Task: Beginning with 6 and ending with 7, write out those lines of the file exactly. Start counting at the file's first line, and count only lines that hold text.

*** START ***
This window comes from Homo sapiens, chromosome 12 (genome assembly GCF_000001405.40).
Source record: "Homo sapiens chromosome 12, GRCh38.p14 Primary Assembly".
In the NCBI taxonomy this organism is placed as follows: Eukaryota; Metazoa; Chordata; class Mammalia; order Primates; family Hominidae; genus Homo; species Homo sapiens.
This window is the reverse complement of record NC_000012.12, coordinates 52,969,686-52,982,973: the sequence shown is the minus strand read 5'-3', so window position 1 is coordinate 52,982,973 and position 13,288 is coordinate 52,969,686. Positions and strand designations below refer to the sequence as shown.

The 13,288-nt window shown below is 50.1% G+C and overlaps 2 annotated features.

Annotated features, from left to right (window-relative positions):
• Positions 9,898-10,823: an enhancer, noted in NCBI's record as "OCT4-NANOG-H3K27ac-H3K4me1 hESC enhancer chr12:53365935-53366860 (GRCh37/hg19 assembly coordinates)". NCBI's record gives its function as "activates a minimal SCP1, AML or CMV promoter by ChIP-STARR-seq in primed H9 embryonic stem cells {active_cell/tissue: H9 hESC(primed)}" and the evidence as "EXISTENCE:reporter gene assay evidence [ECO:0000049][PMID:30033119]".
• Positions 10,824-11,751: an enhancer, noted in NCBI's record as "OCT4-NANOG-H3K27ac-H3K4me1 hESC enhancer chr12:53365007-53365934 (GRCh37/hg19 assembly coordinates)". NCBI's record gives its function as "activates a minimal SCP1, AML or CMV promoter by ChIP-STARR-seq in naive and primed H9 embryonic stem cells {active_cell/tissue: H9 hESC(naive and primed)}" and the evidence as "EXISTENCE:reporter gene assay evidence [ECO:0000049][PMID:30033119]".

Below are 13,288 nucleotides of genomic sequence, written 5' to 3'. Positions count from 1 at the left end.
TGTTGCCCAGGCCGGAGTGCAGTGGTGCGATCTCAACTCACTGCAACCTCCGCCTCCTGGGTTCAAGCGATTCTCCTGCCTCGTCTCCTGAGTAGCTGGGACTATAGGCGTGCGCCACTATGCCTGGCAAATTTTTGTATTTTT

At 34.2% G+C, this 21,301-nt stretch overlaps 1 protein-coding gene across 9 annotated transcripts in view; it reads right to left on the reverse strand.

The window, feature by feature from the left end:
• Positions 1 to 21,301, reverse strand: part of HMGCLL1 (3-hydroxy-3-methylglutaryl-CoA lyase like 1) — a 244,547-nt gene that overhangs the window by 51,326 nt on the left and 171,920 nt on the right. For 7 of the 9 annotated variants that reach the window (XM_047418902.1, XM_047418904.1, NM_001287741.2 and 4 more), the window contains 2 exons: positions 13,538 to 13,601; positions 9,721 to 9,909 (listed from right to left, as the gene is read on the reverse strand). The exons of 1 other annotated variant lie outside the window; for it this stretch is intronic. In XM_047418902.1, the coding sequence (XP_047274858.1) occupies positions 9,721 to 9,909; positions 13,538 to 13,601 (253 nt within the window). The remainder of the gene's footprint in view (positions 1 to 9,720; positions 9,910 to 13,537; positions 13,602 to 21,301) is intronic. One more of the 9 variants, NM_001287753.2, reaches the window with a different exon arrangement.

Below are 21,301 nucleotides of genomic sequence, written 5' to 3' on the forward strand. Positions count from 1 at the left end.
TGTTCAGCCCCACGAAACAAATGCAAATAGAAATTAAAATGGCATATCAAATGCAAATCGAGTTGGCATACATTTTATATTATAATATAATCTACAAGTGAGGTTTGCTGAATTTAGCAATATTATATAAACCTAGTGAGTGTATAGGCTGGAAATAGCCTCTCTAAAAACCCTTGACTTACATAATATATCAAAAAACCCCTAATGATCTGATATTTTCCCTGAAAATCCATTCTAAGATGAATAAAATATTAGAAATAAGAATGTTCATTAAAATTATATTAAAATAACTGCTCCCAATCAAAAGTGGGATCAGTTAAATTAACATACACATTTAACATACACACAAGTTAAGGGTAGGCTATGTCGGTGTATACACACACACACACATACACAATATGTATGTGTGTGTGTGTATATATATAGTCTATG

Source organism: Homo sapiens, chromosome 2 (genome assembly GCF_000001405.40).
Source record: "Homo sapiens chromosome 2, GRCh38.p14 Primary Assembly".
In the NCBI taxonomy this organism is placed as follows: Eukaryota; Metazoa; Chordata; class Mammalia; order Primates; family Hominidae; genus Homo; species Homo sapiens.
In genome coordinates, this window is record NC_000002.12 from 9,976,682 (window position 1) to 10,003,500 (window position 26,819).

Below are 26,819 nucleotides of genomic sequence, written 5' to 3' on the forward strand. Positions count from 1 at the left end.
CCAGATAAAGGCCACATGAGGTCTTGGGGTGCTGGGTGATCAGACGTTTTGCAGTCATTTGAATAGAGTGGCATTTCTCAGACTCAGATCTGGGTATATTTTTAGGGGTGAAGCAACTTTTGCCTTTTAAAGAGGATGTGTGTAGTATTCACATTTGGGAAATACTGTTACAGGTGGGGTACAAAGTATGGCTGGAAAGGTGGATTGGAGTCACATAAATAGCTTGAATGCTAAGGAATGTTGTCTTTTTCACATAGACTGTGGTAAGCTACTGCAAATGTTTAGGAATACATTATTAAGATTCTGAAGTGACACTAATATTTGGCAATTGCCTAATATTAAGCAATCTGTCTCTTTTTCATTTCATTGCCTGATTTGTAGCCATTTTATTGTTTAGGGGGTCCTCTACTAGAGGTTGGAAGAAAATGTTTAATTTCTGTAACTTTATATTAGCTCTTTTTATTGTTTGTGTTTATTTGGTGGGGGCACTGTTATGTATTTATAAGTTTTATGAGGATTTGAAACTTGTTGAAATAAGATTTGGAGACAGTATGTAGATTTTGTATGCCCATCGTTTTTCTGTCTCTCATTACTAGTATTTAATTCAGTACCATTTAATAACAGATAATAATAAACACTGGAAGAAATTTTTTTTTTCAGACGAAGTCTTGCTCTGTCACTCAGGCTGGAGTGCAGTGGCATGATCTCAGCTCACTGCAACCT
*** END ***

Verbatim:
Annotated features, from left to right (window-relative positions):
• Positions 9,898-10,823: an enhancer, noted in NCBI's record as "OCT4-NANOG-H3K27ac-H3K4me1 hESC enhancer chr12:53365935-53366860 (GRCh37/hg19 assembly coordinates)". NCBI's record gives its function as "activates a minimal SCP1, AML or CMV promoter by ChIP-STARR-seq in primed H9 embryonic stem cells {active_cell/tissue: H9 hESC(primed)}" and the evidence as "EXISTENCE:reporter gene assay evidence [ECO:0000049][PMID:30033119]".